Who can get HPV vaccine as school programme moves from two doses to one

The HPV vaccine is offered to 12 and 13-year-old schoolchildren in Year 8. Credit: PA

The human papillomavirus (HPV) vaccination given in schools will be given as one dose instead of two from September, health bosses have announced.

The vaccine – which is helping to virtually eliminate cervical cancer – will move to a single dose from September in England, the UK Health Security Agency (UKHSA) said.

It follows a similar move in Wales, which will also move to a one-dose jab schedule from September.

The UKHSA said the change in England follows advice from the Joint Committee on Vaccination and Immunisation (JCVI) and World Health Organisation scientists that a single dose “delivers robust protection” against HPV, compared with the two doses given at present.

Who can get the HPV vaccine?The HPV vaccine programme is offered to all children in school Year 8, when they are aged 12 to 13.

Boys in England began being offered the HPV vaccine in 2019.

The jab protects against cancer as well as sexually transmitted infections (STIs).

Under the new plan, youngsters will be offered a single dose, while eligible gay, bisexual and other men under the age of 25 who have sex with men will also move to a single dose.

Older people in these groups, aged 25 to 45, will stay on a two-dose schedule.

People who are immunosuppressed or HIV-positive will still have three doses to ensure protection.

Anyone in the catch-up jab programme who has received one dose of the vaccine by September will be considered fully vaccinated.

Both Year 8 girls and boys are able to get the HPV vaccine. Credit: University of Warwick

What is the HPV vaccine for?The HPV vaccine helps prevent a range of cancers, such as cervical cancer, cancers of the head and neck (mouth and throat), and cancers of the anus and genital areas.

Around 13 high-risk types of HPV cause 99.7% of cervical cancers.

The NHS vaccination programme jab, Gardasil 9, protects against 9 types of HPV, including types: 6, 11, 16, 18, 31, 33, 45, 52 and 58.

The NHS says between them, types 16 and 18 are the cause of most cervical cancers in the UK (more than 80%). Types 31, 33, 45, 52 and 58 cause an additional 15% of cervical cancers.

HPV also causes most anal cancers, and some genital and head and neck cancers.

A study published in The Lancet medical journal in 2021 found cervical cancer rates were 87% lower in young women who were eligible for HPV vaccination when they were aged 12 to 13, compared with young women who had not been offered the vaccine.

Overall, the study estimated that the HPV programme had prevented about 450 cancers and 17,200 pre-cancers up to mid-2019.

Why is the HPV vaccine given to children?

The vaccine does not treat HPV, it prevents it - which is why it is offered to younger age groups, rather than older adults.

The vaccine is offered to schoolchildren as experts say it is most effectively protects against cancer-causing HPV strains before young people are exposed to them when they become sexually active.

HPV types 6 and 11 cause around 90% of genital warts, so the vaccine is given early to help protect girls and boys against genital warts, ideally before they are ever exposed to the strains that cause them.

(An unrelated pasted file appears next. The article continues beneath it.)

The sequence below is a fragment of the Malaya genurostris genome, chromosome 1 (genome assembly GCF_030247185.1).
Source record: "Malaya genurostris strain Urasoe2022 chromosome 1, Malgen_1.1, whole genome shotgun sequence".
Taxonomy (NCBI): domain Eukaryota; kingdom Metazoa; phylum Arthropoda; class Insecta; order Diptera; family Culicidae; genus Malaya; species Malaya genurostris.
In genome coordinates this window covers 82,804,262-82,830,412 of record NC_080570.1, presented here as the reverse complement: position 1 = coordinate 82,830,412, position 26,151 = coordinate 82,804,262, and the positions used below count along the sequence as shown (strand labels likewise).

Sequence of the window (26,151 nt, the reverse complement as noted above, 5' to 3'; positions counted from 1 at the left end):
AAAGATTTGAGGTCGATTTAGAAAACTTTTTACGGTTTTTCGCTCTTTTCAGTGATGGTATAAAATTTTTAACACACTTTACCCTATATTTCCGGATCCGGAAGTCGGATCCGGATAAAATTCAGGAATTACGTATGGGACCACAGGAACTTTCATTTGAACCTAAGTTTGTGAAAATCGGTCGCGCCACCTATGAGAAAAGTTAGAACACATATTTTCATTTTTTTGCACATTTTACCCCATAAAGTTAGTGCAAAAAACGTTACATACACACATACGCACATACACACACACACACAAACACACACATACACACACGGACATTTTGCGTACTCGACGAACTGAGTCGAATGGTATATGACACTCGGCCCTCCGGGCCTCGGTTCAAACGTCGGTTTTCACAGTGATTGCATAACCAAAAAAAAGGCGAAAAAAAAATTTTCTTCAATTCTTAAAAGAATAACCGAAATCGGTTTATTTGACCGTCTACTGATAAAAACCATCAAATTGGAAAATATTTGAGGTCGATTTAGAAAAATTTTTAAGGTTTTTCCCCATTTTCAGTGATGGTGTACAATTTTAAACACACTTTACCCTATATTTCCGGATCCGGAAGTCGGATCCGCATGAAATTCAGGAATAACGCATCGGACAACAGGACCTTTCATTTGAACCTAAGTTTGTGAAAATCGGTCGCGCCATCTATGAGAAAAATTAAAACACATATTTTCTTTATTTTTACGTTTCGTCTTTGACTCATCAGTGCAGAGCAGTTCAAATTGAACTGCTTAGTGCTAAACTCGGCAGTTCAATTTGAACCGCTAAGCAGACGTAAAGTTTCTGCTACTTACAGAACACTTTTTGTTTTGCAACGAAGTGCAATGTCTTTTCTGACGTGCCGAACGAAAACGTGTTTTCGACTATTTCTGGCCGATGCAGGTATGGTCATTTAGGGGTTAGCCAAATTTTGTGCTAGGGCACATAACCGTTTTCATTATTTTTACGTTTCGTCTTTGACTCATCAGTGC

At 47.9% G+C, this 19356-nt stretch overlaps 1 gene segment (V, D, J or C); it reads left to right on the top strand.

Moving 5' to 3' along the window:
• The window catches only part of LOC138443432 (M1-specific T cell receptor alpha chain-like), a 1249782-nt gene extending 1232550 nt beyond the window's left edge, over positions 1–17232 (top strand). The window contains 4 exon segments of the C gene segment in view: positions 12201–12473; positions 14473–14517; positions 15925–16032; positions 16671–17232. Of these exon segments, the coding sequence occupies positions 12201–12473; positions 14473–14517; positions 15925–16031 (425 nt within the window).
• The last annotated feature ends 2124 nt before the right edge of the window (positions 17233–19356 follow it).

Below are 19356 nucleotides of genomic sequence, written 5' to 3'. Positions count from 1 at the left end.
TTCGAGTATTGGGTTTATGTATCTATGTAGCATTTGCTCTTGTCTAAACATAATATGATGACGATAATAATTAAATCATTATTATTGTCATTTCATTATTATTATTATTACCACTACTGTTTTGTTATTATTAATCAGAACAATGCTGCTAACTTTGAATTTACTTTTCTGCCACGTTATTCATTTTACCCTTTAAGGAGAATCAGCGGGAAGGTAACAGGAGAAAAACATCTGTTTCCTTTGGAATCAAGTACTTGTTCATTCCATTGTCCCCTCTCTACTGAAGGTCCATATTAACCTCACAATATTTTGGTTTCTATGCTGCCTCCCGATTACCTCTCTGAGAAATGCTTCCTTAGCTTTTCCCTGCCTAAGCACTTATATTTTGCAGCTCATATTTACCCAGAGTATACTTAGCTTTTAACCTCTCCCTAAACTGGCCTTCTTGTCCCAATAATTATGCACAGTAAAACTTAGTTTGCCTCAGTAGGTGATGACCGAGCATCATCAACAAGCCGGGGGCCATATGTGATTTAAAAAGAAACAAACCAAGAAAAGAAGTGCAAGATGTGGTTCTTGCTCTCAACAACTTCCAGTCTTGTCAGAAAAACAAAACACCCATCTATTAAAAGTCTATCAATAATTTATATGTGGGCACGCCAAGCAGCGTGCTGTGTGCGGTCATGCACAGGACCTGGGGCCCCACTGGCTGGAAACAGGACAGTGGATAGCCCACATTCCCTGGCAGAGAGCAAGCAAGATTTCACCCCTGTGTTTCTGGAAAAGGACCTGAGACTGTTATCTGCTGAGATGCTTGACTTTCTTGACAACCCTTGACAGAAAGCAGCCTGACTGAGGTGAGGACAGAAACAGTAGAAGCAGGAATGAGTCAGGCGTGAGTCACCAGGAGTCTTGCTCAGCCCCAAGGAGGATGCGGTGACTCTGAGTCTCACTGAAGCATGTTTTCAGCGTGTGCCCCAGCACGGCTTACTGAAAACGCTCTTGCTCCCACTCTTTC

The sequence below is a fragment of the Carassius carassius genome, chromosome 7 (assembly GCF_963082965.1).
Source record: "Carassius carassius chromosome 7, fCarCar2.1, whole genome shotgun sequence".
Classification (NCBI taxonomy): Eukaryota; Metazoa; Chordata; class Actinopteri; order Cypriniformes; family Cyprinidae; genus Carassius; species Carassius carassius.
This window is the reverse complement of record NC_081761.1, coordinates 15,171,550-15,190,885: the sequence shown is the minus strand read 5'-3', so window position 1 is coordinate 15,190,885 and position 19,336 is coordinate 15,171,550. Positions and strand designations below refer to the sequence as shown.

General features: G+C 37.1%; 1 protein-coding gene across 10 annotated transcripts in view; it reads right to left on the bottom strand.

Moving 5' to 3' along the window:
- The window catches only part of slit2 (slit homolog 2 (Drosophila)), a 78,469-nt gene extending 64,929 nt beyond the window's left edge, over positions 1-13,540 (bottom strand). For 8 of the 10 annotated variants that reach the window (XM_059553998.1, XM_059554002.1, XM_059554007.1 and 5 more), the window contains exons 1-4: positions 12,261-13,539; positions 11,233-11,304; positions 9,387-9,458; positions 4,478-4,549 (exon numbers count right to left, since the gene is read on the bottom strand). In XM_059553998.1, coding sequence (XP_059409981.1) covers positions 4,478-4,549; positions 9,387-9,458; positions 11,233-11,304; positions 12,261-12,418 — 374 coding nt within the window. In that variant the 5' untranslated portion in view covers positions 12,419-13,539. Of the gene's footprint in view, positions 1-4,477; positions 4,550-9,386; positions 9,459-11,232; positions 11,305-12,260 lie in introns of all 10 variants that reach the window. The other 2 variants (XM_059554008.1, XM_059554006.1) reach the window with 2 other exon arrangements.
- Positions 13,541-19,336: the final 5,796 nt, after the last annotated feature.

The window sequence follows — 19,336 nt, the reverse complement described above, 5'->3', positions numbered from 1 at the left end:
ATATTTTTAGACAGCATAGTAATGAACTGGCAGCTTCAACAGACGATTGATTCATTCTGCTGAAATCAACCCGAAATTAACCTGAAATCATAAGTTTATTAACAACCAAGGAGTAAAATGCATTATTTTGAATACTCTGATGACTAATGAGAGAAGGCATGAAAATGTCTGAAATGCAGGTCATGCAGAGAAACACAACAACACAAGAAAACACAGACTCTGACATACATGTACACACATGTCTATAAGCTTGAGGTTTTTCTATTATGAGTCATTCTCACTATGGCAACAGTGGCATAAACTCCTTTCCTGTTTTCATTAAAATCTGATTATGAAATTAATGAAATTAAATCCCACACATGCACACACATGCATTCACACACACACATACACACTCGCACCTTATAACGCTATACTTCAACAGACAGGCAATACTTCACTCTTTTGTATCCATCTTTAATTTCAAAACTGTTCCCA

Contraceptives like condoms are an important protection against STIs and pregnancy, but offer limited protection against genital warts, one of the UK's most commonly diagnosed STIs.

That's because the warts are spread by skin-to-skin contact and can be passed on even when there are not visible.

HPV vaccination does not protect against other infections spread during sex, such as chlamydia, and it will not stop pregnancy, so health experts warn it's still very important to practise safe sex.

What is the rate of HPV vaccine uptake in the UK?

The HPV vaccine has been routinely offered in schools to girls aged 12 to 13 since 2008 and to boys the same age since September 2019.

The latest figures show that, in 2021-2022, some 82.2% of girls had received one dose by the time they were in Year 9.

Uptake is believed to have been affected by the Covid pandemic.

'HPV vaccine dramatically lowers cervical cancer rates'

Other countries, including Australia and Scotland, have already made the move to one dose, the UKHSA said.

Dr Vanessa Saliba, immunisation consultant epidemiologist at the UKHSA, said: “The HPV vaccination programme is one of the most successful in the world and has dramatically lowered the rates of cervical cancer and harmful infections in both women and men – preventing many cancers and saving lives.

“The latest evidence shows that one dose provides protection as robust as two doses. This is excellent news for young people.

“If you missed your HPV vaccine it is vital you get protected. Contact your school nurse, school immunisation team or GP practice to arrange an appointment – you remain eligible to receive the vaccine until your 25th birthday.”

Steve Russell, NHS national director for screening and vaccinations, said: “This is another step forward for our world-leading HPV vaccination programme, which saves lives by significantly reducing the risk of cervical cancer.

“With one quick HPV jab now making it simpler than ever to reduce your risk of cancers caused by the virus, it’s so important that people come forward when invited.

“Along with getting your HPV vaccine, it is also still vital to book in for your cervical screening appointment which checks for high-risk HPV and remains one of the best ways to protect yourself from cervical cancer.”

Want a quick and expert briefing on the biggest news stories? Listen to our latest podcasts to find out What You Need To Know...